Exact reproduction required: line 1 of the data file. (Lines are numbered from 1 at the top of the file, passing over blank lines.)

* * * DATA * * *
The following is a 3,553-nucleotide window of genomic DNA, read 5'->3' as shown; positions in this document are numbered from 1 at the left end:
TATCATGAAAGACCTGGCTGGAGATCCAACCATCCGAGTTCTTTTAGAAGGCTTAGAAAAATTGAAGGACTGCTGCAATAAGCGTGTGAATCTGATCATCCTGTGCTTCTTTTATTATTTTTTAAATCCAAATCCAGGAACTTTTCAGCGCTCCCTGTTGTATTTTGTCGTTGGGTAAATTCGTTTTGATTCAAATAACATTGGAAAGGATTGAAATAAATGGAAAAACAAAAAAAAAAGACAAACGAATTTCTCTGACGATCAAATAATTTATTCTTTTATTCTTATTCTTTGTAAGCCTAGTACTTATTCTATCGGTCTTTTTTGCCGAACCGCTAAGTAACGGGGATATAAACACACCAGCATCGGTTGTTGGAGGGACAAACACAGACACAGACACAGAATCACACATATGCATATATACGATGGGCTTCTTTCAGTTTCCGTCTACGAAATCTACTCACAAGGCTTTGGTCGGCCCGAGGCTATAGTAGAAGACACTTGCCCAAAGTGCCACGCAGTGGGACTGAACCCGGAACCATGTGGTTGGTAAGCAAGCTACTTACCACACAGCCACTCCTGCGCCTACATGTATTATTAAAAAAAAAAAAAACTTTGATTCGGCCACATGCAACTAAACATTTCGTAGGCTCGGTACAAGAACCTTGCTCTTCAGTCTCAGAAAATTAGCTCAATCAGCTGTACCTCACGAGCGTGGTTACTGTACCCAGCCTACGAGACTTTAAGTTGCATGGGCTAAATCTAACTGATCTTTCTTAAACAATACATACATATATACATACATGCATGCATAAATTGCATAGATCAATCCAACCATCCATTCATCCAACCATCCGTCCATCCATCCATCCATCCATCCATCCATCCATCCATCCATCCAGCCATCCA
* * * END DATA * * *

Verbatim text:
The following is a 3,553-nucleotide window of genomic DNA, read 5'->3' as shown; positions in this document are numbered from 1 at the left end: